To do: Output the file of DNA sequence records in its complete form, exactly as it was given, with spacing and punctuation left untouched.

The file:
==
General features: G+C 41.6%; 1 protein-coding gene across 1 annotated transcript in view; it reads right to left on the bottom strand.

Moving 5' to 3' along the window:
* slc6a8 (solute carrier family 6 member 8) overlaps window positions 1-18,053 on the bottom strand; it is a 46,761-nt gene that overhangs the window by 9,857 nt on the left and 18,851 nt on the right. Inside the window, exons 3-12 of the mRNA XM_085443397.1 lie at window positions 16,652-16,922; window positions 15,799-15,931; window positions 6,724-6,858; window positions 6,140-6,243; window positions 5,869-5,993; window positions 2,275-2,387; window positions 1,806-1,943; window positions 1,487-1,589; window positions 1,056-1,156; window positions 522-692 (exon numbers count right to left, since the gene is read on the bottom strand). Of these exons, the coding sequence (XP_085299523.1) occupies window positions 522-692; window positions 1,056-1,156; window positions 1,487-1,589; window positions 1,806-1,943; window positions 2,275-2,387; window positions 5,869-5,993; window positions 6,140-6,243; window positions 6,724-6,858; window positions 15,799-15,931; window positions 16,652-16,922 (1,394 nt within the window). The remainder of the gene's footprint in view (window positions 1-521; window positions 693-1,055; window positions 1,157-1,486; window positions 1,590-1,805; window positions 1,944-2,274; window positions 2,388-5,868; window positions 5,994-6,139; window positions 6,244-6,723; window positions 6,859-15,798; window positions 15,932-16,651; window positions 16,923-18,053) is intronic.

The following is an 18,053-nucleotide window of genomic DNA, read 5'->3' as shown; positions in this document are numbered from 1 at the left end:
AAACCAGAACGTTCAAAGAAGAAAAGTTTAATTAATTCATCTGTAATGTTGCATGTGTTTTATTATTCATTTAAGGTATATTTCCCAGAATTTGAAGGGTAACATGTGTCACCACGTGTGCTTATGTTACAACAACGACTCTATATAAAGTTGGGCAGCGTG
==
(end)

General features: G+C 41.6%; 1 protein-coding gene across 1 annotated transcript in view; it reads right to left on the bottom strand.

Moving 5' to 3' along the window:
* slc6a8 (solute carrier family 6 member 8) overlaps window positions 1-18,053 on the bottom strand; it is a 46,761-nt gene that overhangs the window by 9,857 nt on the left and 18,851 nt on the right. Inside the window, exons 3-12 of the mRNA XM_085443397.1 lie at window positions 16,652-16,922; window positions 15,799-15,931; window positions 6,724-6,858; window positions 6,140-6,243; window positions 5,869-5,993; window positions 2,275-2,387; window positions 1,806-1,943; window positions 1,487-1,589; window positions 1,056-1,156; window positions 522-692 (exon numbers count right to left, since the gene is read on the bottom strand). Of these exons, the coding sequence (XP_085299523.1) occupies window positions 522-692; window positions 1,056-1,156; window positions 1,487-1,589; window positions 1,806-1,943; window positions 2,275-2,387; window positions 5,869-5,993; window positions 6,140-6,243; window positions 6,724-6,858; window positions 15,799-15,931; window positions 16,652-16,922 (1,394 nt within the window). The remainder of the gene's footprint in view (window positions 1-521; window positions 693-1,055; window positions 1,157-1,486; window positions 1,590-1,805; window positions 1,944-2,274; window positions 2,388-5,868; window positions 5,994-6,139; window positions 6,244-6,723; window positions 6,859-15,798; window positions 15,932-16,651; window positions 16,923-18,053) is intronic.

The following is an 18,053-nucleotide window of genomic DNA, read 5'->3' as shown; positions in this document are numbered from 1 at the left end:
AAACCAGAACGTTCAAAGAAGAAAAGTTTAATTAATTCATCTGTAATGTTGCATGTGTTTTATTATTCATTTAAGGTATATTTCCCAGAATTTGAAGGGTAACATGTGTCACCACGTGTGCTTATGTTACAACAACGACTCTATATAAAGTTGGGCAGCGTG